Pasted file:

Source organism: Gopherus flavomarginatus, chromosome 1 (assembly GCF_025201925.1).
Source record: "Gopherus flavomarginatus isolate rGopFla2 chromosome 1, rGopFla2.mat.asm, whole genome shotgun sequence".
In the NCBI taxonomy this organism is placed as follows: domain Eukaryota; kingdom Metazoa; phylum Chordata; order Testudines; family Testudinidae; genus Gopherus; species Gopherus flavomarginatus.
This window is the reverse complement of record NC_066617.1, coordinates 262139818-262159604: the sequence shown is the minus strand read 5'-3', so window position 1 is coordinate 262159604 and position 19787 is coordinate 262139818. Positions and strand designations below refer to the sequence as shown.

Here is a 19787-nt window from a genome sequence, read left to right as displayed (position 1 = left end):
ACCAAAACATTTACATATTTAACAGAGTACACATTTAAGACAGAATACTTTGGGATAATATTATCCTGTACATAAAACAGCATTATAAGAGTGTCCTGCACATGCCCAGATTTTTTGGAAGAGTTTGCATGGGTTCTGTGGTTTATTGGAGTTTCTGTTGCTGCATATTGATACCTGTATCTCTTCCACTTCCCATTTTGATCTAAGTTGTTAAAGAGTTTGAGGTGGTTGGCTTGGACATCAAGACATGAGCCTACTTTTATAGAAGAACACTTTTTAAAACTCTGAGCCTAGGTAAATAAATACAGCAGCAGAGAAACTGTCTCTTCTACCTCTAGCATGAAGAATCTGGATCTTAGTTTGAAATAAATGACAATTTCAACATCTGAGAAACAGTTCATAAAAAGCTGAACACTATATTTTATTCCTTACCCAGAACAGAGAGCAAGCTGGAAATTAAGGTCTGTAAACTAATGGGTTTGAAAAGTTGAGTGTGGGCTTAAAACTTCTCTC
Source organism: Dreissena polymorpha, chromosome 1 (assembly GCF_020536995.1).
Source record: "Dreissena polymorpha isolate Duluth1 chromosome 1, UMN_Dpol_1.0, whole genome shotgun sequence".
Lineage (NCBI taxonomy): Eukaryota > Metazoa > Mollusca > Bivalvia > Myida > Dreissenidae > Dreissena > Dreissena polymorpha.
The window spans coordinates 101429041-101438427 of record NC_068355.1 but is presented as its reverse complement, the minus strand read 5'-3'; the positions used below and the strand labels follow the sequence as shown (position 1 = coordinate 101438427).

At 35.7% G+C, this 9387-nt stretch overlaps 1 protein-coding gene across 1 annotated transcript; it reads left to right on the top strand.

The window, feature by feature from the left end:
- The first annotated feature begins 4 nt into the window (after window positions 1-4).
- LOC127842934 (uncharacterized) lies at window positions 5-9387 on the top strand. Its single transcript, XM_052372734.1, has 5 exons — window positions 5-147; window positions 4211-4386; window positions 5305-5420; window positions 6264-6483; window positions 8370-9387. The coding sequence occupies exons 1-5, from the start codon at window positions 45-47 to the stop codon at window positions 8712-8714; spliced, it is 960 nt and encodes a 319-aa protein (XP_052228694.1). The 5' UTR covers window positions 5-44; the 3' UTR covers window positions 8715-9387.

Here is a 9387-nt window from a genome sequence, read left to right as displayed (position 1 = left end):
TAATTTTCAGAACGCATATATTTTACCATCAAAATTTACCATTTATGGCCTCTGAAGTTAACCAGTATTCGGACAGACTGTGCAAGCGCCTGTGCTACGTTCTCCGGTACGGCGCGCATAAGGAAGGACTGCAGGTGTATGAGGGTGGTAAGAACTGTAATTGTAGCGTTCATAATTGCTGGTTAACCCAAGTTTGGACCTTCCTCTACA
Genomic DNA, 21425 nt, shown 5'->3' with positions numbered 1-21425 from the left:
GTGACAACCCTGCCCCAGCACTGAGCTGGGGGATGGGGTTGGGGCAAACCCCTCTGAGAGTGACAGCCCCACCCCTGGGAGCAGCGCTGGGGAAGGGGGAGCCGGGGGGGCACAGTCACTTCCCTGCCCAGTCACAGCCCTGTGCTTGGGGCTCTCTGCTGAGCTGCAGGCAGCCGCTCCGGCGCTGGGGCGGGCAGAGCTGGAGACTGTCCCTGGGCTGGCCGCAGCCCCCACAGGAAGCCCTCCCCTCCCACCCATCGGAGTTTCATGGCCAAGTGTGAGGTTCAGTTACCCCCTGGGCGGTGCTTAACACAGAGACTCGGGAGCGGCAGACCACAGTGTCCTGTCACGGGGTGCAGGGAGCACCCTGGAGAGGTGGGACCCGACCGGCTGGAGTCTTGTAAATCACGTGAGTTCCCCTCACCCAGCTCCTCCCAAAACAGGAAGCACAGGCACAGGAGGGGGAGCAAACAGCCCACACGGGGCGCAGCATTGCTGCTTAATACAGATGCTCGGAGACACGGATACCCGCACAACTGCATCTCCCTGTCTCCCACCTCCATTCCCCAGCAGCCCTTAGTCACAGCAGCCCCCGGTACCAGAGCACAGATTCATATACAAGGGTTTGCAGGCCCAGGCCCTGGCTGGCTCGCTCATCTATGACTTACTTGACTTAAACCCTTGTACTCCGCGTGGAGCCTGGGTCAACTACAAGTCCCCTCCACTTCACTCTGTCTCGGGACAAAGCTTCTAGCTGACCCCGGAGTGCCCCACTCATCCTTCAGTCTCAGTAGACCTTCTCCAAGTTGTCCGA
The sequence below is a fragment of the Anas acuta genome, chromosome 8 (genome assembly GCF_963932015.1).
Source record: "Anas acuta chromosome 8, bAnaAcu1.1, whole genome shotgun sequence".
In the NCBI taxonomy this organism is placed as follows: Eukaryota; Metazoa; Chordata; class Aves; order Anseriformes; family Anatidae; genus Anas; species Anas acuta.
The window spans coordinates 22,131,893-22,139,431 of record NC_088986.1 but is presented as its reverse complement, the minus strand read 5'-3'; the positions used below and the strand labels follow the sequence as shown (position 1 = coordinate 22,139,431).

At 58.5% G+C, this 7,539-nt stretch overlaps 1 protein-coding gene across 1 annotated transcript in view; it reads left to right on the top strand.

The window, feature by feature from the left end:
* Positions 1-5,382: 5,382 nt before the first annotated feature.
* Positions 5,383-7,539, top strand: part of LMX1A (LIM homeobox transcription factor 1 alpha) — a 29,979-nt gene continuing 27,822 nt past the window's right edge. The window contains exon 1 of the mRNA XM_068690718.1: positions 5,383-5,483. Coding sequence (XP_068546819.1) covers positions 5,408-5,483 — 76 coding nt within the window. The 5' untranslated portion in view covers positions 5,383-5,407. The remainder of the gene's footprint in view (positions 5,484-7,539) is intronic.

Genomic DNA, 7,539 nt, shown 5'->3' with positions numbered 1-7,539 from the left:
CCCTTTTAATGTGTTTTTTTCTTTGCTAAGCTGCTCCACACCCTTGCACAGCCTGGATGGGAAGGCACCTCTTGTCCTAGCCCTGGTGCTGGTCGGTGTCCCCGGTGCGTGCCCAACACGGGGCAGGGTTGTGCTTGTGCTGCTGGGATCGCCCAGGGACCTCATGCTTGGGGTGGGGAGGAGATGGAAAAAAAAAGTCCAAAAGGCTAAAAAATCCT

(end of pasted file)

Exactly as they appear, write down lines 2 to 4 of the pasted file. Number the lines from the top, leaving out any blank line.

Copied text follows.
Source record: "Gopherus flavomarginatus isolate rGopFla2 chromosome 1, rGopFla2.mat.asm, whole genome shotgun sequence".
In the NCBI taxonomy this organism is placed as follows: domain Eukaryota; kingdom Metazoa; phylum Chordata; order Testudines; family Testudinidae; genus Gopherus; species Gopherus flavomarginatus.
This window is the reverse complement of record NC_066617.1, coordinates 262139818-262159604: the sequence shown is the minus strand read 5'-3', so window position 1 is coordinate 262159604 and position 19787 is coordinate 262139818. Positions and strand designations below refer to the sequence as shown.